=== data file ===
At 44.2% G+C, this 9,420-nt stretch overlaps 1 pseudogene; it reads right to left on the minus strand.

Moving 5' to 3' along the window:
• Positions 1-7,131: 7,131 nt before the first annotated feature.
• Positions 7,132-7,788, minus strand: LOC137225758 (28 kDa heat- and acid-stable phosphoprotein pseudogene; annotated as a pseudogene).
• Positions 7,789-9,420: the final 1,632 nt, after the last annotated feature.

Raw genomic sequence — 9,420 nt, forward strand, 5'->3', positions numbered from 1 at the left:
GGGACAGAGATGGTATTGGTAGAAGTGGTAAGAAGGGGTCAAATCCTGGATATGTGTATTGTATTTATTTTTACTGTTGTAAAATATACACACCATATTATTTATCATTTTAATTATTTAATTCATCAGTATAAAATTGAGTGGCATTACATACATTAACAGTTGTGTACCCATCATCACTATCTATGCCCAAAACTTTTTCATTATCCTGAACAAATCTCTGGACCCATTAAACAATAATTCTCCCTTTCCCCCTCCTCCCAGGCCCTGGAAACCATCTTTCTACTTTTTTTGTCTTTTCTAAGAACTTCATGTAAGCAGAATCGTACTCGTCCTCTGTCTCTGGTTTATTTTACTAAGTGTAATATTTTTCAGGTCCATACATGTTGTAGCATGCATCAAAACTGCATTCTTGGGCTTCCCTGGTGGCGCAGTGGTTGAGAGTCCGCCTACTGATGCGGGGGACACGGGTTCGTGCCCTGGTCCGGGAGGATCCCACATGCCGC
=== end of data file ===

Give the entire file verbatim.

At 44.2% G+C, this 9,420-nt stretch overlaps 1 pseudogene; it reads right to left on the minus strand.

Moving 5' to 3' along the window:
• Positions 1-7,131: 7,131 nt before the first annotated feature.
• Positions 7,132-7,788, minus strand: LOC137225758 (28 kDa heat- and acid-stable phosphoprotein pseudogene; annotated as a pseudogene).
• Positions 7,789-9,420: the final 1,632 nt, after the last annotated feature.

Raw genomic sequence — 9,420 nt, forward strand, 5'->3', positions numbered from 1 at the left:
GGGACAGAGATGGTATTGGTAGAAGTGGTAAGAAGGGGTCAAATCCTGGATATGTGTATTGTATTTATTTTTACTGTTGTAAAATATACACACCATATTATTTATCATTTTAATTATTTAATTCATCAGTATAAAATTGAGTGGCATTACATACATTAACAGTTGTGTACCCATCATCACTATCTATGCCCAAAACTTTTTCATTATCCTGAACAAATCTCTGGACCCATTAAACAATAATTCTCCCTTTCCCCCTCCTCCCAGGCCCTGGAAACCATCTTTCTACTTTTTTTGTCTTTTCTAAGAACTTCATGTAAGCAGAATCGTACTCGTCCTCTGTCTCTGGTTTATTTTACTAAGTGTAATATTTTTCAGGTCCATACATGTTGTAGCATGCATCAAAACTGCATTCTTGGGCTTCCCTGGTGGCGCAGTGGTTGAGAGTCCGCCTACTGATGCGGGGGACACGGGTTCGTGCCCTGGTCCGGGAGGATCCCACATGCCGC